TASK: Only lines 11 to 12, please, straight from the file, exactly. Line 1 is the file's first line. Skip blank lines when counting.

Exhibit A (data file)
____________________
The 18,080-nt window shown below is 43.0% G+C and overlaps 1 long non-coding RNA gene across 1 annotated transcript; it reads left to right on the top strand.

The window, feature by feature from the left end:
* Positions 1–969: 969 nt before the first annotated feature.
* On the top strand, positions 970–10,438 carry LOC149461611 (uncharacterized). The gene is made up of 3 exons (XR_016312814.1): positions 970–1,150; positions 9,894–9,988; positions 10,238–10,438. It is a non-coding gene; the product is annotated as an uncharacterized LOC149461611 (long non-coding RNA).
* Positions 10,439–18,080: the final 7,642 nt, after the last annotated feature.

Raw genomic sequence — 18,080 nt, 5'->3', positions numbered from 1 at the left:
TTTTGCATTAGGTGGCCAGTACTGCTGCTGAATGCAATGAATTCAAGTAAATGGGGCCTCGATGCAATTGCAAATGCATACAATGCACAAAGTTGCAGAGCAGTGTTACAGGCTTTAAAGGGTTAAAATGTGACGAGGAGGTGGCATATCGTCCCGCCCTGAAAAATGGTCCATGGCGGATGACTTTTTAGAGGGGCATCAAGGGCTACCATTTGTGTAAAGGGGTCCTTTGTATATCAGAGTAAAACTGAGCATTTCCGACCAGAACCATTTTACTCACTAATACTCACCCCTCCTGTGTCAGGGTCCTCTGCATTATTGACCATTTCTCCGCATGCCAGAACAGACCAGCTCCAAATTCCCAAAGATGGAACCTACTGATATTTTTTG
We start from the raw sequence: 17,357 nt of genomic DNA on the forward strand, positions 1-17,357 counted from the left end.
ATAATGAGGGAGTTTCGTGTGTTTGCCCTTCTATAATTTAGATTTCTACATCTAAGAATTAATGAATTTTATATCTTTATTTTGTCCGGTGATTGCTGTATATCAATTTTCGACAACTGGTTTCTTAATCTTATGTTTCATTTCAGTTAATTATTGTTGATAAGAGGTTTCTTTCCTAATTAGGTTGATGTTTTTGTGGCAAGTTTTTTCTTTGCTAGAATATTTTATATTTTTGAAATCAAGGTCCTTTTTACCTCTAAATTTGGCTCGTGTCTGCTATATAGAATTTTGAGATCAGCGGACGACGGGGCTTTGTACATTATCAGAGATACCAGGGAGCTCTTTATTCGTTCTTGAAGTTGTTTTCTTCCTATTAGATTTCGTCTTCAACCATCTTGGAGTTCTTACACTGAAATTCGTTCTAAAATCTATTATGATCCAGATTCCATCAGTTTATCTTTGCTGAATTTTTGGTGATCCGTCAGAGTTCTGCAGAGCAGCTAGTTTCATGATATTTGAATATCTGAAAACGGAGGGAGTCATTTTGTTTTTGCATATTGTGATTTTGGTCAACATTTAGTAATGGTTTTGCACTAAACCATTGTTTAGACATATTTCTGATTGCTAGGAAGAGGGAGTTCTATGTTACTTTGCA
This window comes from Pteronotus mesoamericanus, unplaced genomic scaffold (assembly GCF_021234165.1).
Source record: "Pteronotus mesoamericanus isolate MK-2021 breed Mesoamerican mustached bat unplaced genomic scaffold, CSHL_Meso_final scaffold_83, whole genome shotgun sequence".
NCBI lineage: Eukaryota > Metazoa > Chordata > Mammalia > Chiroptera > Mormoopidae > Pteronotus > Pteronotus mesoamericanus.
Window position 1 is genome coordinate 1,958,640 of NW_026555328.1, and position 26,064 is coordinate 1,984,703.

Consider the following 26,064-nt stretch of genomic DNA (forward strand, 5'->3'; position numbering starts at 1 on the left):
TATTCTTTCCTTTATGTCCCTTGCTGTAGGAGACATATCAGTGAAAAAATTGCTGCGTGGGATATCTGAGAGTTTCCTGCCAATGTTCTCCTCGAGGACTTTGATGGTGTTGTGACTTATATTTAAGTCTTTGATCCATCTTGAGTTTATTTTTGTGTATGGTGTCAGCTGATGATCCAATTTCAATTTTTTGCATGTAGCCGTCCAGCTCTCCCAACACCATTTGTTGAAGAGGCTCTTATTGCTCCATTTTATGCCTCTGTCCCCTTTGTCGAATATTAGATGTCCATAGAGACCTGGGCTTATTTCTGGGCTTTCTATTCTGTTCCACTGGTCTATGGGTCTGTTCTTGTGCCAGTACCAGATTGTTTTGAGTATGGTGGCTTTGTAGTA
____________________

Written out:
Source record: "Pteronotus mesoamericanus isolate MK-2021 breed Mesoamerican mustached bat unplaced genomic scaffold, CSHL_Meso_final scaffold_83, whole genome shotgun sequence".
NCBI lineage: Eukaryota > Metazoa > Chordata > Mammalia > Chiroptera > Mormoopidae > Pteronotus > Pteronotus mesoamericanus.